I had a question concerning political signs and theology signs and philosophy signs around town. I have a trump sign but it’s on my front lawn fully 20 feet from the road. I think the rule is the town or the state owns 10 feet on either side of the paved road and our signs needs to be further than 10 feet from the pavement . But I see all these democrat left liberals signs they’re literally out on the road. Does anybody know the rule and can we all play by the rules? I do.

Reply

2 beth February 27, 2020 at 11:20 AM

I can’t find anything to support that. If you can find it, feel free to point me to it.

Reply

3 Kelly Roney February 27, 2020 at 1:27 PM

The town and the state own what they own. You can find plot boundaries in town maps on the town’s website. Google Maps has approximate versions, too. You couldn’t settle a dispute about exact boundaries without a survey, but these lines are good enough for this. Especially in older neighborhoods, property boundaries often go right up to the pavement.

In addition, I think that the town and state have rights of way by law over more of our real estate. This may be where Mike got the somewhat mistaken idea of 10 feet of ownership. But a right of way is not ownership, and a resident can clearly and obviously put a sign on a right of way she owns (or rents).

Further, it’s been customary for as long as I’ve lived in Southborough for people to put up signs where they can be seen, even if they are, for example, in front of a stone wall and thus technically on a road. Both parties and all political organizations have done this. As long as these signs are clearly associated with a private lot and they don’t block drivers’ and pedestrians’ views of traffic, I don’t see any reason to object to these.

Congrats to Mike for keeping his sign clearly on his own property. There used to be a custom (and I still observe it) that election-specific political signs should go up no more than 30 days before the election and come down within 3 days after the election, but that’s just a custom, not a law. In fact, Mike is exercising a First Amendment right that no town bylaw could override, even if we wanted it to.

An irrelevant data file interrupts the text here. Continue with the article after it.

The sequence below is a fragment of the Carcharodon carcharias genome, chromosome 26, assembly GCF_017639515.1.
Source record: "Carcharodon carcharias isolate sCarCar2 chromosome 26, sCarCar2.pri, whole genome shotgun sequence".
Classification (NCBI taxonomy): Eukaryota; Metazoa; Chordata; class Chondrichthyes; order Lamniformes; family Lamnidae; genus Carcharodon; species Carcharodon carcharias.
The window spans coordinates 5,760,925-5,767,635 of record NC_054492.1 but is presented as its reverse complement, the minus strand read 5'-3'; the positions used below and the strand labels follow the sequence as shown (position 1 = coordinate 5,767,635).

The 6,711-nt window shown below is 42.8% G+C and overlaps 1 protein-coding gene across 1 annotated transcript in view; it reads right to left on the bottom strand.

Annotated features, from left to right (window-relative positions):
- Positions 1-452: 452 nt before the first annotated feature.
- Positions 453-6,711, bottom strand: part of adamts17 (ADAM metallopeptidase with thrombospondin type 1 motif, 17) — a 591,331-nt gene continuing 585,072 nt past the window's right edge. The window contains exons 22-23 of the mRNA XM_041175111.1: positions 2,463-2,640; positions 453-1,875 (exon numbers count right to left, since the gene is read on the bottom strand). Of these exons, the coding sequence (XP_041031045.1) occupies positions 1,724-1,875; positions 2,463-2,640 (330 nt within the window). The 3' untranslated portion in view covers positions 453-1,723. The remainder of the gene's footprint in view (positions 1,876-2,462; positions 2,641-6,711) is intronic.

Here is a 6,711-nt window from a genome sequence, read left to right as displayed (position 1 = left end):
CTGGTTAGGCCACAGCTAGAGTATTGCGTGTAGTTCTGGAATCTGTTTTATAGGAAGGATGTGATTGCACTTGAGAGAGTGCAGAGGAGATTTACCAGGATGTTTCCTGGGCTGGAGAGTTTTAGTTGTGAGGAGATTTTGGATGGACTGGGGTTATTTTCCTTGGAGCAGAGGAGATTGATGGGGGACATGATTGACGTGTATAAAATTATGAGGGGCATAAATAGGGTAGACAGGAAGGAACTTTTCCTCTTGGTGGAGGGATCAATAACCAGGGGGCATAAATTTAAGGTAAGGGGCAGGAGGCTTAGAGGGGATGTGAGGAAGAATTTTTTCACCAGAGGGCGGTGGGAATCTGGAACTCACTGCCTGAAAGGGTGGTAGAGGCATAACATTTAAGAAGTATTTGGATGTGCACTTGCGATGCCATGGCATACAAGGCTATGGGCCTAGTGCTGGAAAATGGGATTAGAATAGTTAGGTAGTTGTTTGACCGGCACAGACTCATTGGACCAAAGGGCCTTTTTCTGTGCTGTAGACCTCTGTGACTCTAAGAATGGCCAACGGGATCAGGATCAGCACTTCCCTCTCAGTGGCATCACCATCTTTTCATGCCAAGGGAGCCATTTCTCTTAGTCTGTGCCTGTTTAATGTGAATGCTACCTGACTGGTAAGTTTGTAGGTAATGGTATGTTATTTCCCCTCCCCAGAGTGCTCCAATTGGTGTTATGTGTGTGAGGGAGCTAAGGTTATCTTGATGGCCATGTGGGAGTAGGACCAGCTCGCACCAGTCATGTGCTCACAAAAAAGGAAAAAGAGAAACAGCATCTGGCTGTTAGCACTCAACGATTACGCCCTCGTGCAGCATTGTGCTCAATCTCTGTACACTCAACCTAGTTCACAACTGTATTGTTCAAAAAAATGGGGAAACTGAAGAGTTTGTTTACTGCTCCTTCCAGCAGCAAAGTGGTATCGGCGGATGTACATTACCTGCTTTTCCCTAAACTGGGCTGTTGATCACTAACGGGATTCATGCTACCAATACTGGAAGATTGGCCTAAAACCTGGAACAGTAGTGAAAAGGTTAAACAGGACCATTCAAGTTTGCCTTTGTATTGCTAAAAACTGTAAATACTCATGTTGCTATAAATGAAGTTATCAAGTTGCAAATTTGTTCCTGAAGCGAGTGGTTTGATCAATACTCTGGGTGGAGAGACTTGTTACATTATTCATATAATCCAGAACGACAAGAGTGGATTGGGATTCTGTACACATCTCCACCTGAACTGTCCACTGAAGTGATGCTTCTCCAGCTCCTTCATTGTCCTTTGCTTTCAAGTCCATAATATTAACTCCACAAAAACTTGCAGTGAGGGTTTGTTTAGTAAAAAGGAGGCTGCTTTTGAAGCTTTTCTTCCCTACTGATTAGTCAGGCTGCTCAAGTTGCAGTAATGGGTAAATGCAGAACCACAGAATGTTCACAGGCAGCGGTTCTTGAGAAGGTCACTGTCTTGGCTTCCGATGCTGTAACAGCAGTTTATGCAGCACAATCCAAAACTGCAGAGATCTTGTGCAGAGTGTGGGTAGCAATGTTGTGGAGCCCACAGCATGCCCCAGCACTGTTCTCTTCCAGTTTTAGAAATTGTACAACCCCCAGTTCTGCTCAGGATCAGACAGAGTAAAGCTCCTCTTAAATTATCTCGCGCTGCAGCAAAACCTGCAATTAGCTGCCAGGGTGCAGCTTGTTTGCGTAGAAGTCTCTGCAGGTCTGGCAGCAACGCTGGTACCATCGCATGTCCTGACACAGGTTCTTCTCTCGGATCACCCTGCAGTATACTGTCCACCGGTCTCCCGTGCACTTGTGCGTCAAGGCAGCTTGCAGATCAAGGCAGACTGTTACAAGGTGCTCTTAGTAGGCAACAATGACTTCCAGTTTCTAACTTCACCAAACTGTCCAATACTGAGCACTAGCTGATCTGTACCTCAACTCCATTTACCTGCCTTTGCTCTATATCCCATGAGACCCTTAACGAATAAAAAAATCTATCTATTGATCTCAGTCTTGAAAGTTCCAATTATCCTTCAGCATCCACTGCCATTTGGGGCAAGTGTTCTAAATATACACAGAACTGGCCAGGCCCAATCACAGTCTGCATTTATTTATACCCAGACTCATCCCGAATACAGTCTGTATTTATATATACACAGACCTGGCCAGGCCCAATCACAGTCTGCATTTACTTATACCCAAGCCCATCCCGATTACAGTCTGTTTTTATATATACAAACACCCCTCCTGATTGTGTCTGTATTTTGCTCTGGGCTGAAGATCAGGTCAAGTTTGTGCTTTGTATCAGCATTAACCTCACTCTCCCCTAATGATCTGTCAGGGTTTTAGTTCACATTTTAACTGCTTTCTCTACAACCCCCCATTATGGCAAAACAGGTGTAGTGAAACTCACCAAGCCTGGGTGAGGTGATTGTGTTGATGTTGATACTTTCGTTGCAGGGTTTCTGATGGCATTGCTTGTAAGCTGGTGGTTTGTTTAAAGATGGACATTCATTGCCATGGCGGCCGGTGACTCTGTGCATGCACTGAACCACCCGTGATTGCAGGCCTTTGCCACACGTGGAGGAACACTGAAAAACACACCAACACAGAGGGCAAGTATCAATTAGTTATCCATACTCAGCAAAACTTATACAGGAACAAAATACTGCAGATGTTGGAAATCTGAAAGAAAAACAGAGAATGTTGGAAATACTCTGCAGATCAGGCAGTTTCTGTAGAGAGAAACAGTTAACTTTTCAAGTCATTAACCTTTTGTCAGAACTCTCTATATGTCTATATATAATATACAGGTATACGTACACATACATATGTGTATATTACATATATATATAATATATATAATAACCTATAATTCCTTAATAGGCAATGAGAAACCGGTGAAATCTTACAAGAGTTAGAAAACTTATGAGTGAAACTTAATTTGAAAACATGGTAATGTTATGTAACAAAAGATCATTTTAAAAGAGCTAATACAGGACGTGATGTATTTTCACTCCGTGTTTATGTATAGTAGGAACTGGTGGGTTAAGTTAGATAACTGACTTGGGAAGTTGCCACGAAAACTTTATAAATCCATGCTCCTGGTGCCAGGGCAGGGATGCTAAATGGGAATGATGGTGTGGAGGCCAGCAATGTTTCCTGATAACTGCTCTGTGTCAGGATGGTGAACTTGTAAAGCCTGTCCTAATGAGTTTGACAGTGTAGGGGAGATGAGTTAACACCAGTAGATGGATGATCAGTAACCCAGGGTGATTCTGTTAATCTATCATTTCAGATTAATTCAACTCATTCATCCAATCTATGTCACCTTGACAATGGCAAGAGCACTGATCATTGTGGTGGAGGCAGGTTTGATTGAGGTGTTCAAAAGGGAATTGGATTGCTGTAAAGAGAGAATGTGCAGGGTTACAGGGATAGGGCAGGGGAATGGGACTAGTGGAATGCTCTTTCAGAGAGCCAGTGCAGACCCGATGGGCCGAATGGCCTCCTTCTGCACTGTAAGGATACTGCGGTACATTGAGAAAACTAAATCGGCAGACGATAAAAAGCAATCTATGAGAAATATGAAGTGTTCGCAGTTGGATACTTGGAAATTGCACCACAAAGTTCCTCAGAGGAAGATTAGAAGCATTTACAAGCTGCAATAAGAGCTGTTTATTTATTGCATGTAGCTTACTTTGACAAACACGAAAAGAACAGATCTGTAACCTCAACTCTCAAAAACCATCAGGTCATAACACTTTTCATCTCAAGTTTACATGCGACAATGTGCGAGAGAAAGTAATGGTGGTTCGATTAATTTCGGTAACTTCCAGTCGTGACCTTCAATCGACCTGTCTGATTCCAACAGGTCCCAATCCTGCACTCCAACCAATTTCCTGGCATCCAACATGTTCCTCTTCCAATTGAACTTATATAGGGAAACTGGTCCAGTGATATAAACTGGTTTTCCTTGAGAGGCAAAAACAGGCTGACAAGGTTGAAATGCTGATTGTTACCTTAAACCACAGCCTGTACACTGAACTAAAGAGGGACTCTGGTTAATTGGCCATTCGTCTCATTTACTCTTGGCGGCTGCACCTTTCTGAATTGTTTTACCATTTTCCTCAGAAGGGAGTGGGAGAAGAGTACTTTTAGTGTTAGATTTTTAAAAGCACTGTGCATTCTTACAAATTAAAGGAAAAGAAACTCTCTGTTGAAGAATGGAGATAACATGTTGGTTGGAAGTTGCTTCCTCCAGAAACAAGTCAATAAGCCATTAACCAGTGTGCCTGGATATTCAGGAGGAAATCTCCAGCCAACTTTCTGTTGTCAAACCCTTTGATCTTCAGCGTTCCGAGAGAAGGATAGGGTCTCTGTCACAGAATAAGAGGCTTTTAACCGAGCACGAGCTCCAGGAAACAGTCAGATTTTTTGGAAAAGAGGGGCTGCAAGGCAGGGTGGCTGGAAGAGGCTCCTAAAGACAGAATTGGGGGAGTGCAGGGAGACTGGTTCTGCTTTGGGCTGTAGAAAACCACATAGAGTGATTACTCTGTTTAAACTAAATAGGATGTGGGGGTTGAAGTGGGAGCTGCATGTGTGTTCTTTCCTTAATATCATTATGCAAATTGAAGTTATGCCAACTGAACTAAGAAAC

I don’t know what “democrat left liberal” signs Mike’s objecting to. I haven’t seen any political campaign putting up signs, just the “Hate Has No Home Here” signs last year. I guess if those are “democrat left liberal”, then that says more about those who oppose it than anything. If the shoe fits…

Of course, there could be signs I don’t know about. Democratic campaigns used to run sign operations through the local Democratic Town Committee, but signs aren’t very effective for state-wide, Congressional, or national campaigns, so most of them don’t have sign operations any more. Instead, they allow people to buy their own signs and take responsibility for planting them and pulling them up.

Local campaigns still do signs. After all, they don’t have TV or radio ads.

My experience in political signs goes back 35 years in Southborough. In that time, Democrats have by far been more compliant with law and custom. We haven’t been perfect. I put a couple of signs into the wrong lot one year because I had the wrong street number, and I had to call the homeowner and apologize – pretty embarrassing to make the same mistake twice.